Meet with students individually while the group is doing silent reading. You might talk about a reading strategy you’re working on or discuss specific aspects of text structure. For students who read far below grade level, you’ll want to check their general comprehension before talking about these topics. Ask them to retell part of the text. You can also work with students on using context clues or discussing how your theme connects to the text they’re reading. Students who can work independently can have partner conferences and then turn in a paper showing what they discussed.
How do I keep conferences to only five minutes?
The key is to focus the conference on a single topic. For example, if you’re holding a conference on a specific reading strategy, first have the student explain the strategy and tell how it helps her understand what she reads. Then, have the student open her book and read one page aloud to you, doing a think-aloud to show how she applies the strategy to her independent text. Take notes on the student’s performance, and provide scaffolding as needed. To make sure you don’t lose track of time, use a kitchen timer!
How do I assess students when they have different assignments?
Try using journal entries. If I want to grade students on their comprehension of realistic fiction, I might ask them to write journal entries that tell how they drew conclusions about a character’s personality, what changed from the beginning to the end of the book, what the conflict was, and so on. Also try using tiered activities; that is, give students a menu of activities at different levels. Tiered activities can help you discover students’ levels because students will usually choose activities they know they can complete successfully.
Should I organize students into groups so they can discuss their reading?
Absolutely! I like to take some of the week’s class time to meet with small groups for a 10- to 15-minute discussion. During these discussions, ask group members to talk about an open-ended genre question (for biography, Do you feel the person’s accomplishments were positive or negative? Why?), or you can ask them to connect their book to an issue you’ve been discussing. Holding these conferences reinforces the social aspects of reading, and moves interaction beyond you and the student to the whole group.
My students are reading so many different books. do I need to read them all?
The answer is—fortunately—no! You can try to skim several books before a unit starts, but don’t be discouraged if it’s not possible to get to know them all. You’ll be able to determine whether a student has read a book by the amount of detail he offers in his discussion. When you get a response such as, “The main character is a detective, and she’s really smart. She solves the whole mystery,” you should definitely probe further. Ask the student to give examples of why he thinks the character is smart and how she solves the mystery. If the student can’t do this, he may not have read the book or he may have found it too difficult. Ask gently, “Why is it tough for you to remember the details?” If the book was too hard, give the student a few other choices.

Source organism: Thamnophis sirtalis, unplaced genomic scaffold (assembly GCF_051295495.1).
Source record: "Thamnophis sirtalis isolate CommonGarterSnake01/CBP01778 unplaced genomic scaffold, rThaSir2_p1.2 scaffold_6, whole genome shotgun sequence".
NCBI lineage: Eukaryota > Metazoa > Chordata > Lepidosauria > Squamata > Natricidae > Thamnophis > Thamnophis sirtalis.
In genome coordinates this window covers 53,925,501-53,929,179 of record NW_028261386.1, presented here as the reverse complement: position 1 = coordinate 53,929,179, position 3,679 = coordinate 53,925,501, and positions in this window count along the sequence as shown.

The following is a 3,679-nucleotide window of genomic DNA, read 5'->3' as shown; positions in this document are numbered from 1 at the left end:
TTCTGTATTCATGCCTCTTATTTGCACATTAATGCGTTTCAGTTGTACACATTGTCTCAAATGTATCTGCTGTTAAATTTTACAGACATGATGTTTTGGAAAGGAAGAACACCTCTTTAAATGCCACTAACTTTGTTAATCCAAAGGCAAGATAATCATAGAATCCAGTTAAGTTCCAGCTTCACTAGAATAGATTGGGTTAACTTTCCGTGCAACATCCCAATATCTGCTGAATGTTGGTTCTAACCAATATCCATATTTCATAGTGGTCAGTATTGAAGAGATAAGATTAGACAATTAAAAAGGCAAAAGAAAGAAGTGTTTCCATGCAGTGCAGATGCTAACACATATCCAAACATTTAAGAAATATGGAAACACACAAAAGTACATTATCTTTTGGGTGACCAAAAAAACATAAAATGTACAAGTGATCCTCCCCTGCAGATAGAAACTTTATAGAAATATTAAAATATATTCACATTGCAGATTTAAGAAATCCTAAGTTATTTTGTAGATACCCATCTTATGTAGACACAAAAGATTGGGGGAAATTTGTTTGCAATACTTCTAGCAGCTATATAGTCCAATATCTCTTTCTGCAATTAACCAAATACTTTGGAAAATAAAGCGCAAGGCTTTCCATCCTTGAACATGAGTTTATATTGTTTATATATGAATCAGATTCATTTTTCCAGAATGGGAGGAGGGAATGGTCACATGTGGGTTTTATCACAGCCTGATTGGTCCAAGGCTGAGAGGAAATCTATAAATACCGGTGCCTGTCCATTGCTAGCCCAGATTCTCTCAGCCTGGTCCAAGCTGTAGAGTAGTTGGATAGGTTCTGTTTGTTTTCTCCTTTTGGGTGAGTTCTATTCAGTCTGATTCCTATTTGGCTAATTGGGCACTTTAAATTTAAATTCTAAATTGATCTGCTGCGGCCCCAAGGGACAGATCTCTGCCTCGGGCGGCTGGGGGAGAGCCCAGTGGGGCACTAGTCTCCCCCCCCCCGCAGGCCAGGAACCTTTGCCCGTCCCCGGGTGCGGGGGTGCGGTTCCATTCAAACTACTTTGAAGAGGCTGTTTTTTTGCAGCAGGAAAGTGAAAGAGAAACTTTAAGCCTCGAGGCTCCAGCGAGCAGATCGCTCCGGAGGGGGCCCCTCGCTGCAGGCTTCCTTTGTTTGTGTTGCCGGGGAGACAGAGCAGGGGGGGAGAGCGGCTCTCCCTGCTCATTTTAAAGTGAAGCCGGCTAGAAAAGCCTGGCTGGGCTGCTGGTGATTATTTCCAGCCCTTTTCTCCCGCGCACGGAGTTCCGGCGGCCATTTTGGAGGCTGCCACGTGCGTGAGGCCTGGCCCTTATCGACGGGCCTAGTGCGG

Does every student need to read the same number of books?
No. Your stronger readers may choose longer texts, which means they will read fewer books. Meanwhile, struggling readers may read shorter texts but read more of them. Negotiate with your class the minimum number of books they should read in a unit. Prepare a schedule with reading and writing due dates, and remind students of the dates often. Help students budget their time by scaffolding the process. For example, break down a writing assignment into chunks (drafting, revising, publishing) and give a due date for each step. This way, you can offer students feedback between each step, further scaffolding their final outcomes.
What do I do if students don’t complete their reading assignments?
This situation must be handled with care in order to build trust and help students develop a passion for reading. One of my students, Zach, arrived at school announcing that he disliked reading and hadn’t done any of the summer reading. “Are you going to call my mom?” he asked. I told him we would try to work it out together. We had several lunch meetings during which I found out more about Zach’s reading struggles and about his personal interests. After we found books that suited his needs, Zach began to enjoy reading and did a lot of it. By the time he asked me if he still had summer reading to make up, I told him that he already had!
As teachers, our most basic goal is to reach each and every one of our students. By implementing differentiated instruction, you can meet your students where they are and provide the scaffolding and inspiration they need to move forward.